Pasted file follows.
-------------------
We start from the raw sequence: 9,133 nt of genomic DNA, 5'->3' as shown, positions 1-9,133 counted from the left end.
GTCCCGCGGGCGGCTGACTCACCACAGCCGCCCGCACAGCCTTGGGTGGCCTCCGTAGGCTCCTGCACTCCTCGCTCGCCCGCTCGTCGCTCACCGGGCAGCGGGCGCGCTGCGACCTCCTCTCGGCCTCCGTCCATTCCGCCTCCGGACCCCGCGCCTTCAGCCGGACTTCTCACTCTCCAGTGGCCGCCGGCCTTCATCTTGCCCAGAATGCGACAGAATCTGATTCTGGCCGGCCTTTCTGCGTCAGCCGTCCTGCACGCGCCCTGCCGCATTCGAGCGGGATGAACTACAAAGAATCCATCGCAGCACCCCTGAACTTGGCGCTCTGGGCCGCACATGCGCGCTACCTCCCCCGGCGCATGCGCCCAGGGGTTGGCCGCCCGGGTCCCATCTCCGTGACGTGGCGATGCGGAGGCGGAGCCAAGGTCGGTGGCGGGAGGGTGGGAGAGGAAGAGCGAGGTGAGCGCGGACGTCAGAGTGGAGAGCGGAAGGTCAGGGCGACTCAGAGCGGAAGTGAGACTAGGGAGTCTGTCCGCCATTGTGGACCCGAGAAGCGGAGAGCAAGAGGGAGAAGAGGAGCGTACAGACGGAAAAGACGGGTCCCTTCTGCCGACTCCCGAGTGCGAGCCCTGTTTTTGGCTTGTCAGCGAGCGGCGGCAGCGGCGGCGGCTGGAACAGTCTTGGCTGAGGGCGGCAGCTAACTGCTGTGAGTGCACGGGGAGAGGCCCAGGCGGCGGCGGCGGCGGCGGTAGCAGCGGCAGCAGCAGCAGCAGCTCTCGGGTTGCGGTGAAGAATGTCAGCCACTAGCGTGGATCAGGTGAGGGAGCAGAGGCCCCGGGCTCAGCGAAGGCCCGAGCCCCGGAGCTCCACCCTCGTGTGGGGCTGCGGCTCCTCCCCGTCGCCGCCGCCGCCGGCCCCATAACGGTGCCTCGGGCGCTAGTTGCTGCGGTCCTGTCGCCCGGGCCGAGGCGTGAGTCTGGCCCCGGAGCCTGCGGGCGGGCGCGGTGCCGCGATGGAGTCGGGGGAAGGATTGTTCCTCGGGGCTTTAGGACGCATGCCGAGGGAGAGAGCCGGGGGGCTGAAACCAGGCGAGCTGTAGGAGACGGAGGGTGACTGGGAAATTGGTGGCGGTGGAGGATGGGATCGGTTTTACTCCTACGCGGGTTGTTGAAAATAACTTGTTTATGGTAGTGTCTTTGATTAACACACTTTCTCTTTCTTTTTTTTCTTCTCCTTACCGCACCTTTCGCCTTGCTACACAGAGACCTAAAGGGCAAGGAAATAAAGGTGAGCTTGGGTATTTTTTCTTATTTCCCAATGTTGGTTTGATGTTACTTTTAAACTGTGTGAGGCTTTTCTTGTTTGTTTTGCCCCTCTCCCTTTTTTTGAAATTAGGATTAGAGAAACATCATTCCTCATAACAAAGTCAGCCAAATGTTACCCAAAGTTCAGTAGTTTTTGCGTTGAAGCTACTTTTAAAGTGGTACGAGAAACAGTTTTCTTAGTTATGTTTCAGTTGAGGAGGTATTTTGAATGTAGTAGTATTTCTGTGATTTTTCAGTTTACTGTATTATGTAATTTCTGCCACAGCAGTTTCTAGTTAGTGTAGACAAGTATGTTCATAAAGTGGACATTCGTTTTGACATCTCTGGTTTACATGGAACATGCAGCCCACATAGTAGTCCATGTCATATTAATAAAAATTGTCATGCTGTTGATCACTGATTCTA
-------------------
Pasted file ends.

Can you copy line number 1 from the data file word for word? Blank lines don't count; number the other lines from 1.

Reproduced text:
We start from the raw sequence: 9,133 nt of genomic DNA, 5'->3' as shown, positions 1-9,133 counted from the left end.